“Excuse me, can you hold on for just a minute, please?” the patient asked.
“Sure, no problem,” I replied.
A pause. Then, “Don’t judge me, Doctor.”
Reflexively, I promised not to. Fears about what I would hear next on the other end of the line began to flood my mind. I then heard her say, “Can I get an iced vanilla latte, an order of everything bagel bites and some hash browns, please?” and I had to laugh.
A young woman approximately my age, this patient had been living with an eating disorder (ED) for at least two years, and I suspect much longer. Her weight had steadily declined until three months ago, when she finally agreed to enter ED treatment. As a rule in ED recovery, one should refrain from using numbers to describe body size, so suffice to say that even after three months of progress, her BMI was still far from normal.
A wave of relief washed over me as she picked up her order at the Dunkin Donuts drive-through during our telehealth visit to discuss her most recent labs. By her own admission, this patient could not have placed this order just a few months ago, and here she was about to eat it — leaps and bounds in improvement by any standard.
As she ate in the parking lot, we continued our conversation about her labs. Her previous electrolyte abnormalities had been corrected, her kidney function had improved, and her blood count was now normal — all good news that I felt grateful to deliver. “What about my sugars?” she asked. The question surprised me. In all honesty, since she was not hypoglycemic, I had not examined her specific blood glucose level or hemoglobin A1c too closely. Scrolling through the extensive list of her lab results, I spotted them and felt a knot form in my stomach. Both elevated: prediabetes.
In my limited clinical experience, many patients fall into this category. Normally, prediabetes is considered more of a wake-up call than a life-altering diagnosis. For this patient, with her history, I was afraid it would be the latter.
If I told her that her sugars were high, would it trigger a relapse? Would she be too afraid to ever eat bagel bites again? Would it be ethical to evade her question and say that she didn’t need to worry about her sugars? These were the questions in my mind as I pretended to search for her lab results. Here was a young woman who had spent years moralizing and eschewing junk food, yet her diet had not saved her from prediabetes. In fact, it may have contributed to it.
Without knowing more of this patient’s story, I cannot identify all the factors that may have conspired to bring her to this point. That said, her concern about her blood sugar during recovery was sobering. So strong was the connection in her mind between weight gain and diabetes that it signaled to me that the health care field is overdue for a reckoning with respect to the discourse surrounding dieting, weight loss and health. Although the connection between excess weight and adverse health outcomes is well established, in our pursuit of better health we may be missing the bigger, more complex picture.
As health care providers, we counsel patients every day about diet and exercise, promising that weight loss will protect them from disease. But what if the way we view food and body size causes more harm than good? Studies have demonstrated that diet-induced weight loss can increase cortisol and decrease insulin — hormonal changes that are associated with increased blood glucose levels.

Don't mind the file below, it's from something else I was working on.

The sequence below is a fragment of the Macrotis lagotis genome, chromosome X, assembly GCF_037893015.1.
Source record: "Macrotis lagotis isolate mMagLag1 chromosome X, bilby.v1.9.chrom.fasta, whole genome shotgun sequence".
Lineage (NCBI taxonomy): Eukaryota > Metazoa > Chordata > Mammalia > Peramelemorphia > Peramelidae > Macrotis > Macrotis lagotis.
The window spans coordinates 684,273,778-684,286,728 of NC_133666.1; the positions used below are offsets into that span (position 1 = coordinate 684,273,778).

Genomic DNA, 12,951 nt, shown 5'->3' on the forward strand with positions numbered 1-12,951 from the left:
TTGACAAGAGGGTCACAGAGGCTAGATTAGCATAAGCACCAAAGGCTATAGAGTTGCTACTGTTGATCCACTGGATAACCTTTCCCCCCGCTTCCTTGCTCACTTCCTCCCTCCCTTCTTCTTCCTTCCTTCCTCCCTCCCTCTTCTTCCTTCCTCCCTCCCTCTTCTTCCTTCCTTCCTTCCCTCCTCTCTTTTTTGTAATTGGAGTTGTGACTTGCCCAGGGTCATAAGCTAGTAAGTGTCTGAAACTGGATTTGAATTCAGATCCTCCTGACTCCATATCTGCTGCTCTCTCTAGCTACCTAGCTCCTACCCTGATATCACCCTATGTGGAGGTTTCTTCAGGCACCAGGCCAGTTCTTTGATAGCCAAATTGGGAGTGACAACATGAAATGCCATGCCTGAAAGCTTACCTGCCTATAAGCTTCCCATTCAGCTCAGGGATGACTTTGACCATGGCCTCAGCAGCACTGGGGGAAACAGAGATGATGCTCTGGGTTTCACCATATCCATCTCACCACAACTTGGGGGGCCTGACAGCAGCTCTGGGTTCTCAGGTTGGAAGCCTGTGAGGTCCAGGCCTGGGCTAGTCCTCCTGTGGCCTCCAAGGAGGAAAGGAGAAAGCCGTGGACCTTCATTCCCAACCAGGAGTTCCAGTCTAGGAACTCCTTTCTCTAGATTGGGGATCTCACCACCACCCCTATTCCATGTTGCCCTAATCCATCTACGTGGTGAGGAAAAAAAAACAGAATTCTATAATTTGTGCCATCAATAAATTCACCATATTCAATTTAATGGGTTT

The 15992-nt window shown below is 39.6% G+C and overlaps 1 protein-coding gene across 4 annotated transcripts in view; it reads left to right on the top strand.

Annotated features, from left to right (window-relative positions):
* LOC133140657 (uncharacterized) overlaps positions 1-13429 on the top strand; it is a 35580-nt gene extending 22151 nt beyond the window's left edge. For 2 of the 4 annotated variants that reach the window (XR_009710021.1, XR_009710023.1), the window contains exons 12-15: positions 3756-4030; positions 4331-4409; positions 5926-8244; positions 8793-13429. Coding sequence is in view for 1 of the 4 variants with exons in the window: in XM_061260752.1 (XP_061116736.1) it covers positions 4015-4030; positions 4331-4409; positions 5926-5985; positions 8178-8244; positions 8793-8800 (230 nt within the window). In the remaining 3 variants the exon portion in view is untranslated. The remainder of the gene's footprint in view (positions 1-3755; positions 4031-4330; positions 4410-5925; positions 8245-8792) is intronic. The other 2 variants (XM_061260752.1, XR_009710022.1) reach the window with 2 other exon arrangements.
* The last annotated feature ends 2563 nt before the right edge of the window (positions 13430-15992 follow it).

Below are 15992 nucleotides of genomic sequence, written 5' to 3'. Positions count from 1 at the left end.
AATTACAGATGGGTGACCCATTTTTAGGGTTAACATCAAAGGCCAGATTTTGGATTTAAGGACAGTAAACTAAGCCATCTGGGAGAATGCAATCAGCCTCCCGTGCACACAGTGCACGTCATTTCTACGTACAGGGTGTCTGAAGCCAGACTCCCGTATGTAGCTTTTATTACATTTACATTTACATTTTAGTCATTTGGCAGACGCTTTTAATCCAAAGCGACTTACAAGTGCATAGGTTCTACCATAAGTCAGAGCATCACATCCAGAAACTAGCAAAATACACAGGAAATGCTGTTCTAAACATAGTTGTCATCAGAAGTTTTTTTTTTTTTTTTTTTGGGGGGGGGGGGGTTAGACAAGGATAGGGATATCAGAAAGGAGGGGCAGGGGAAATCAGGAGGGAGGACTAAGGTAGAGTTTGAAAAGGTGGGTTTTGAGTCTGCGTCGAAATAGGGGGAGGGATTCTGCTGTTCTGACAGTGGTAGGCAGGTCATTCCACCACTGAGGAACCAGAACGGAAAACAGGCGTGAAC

Data also suggest that cycles of weight gain and loss may promote insulin resistance and the development of diabetes. At the same time, the lifetime prevalence of EDs in adolescents has been estimated at 2.7%, over 200 times higher than that of childhood type 2 diabetes mellitus at 0.01%. Taken in tandem, these findings should prompt us to ask not only whether dieting may be less innocuous than we think, but also whether our approach to mitigating diabetes and weight-related diseases might unintentionally encourage disordered eating behavior.
Every medical intervention, including prescribed weight loss, carries the possibility of harm. We are often quick to recommend weight loss as a panacea. In doing so, we may be inadvertently feeding into the billion-dollar diet industry, whose power comes from our collective belief that health is entirely within one’s control.
This belief obscures the multifactorial etiology of both weight and health; it convinces patients that weight gain and even type 2 diabetes mellitus represent a moral failing, a lack of willpower or self-control. Instead of avoiding discussions about weight loss with our patients, we should remain mindful that their weight and health status impact their self-image and self-worth. Accordingly, we can empower them to make lasting lifestyle changes without encouraging disordered eating behavior.
In the end, I told the patient the truth: Her blood sugar was a bit high, but her body might still be adjusting as she recovers from her ED. I reassured her that, according to the Centers for Disease Control and Prevention, only two percent of patients with prediabetes progress to diabetes in 12 months, and less than 10 percent progress in five years. The patient and I made a plan to continue her ED treatment and recheck her blood sugar in a few months. Importantly, we also agreed not to jump to any conclusions until we had more data. Until then, I hope she continues to enjoy the sweet satisfaction of the occasional donut shop coffee.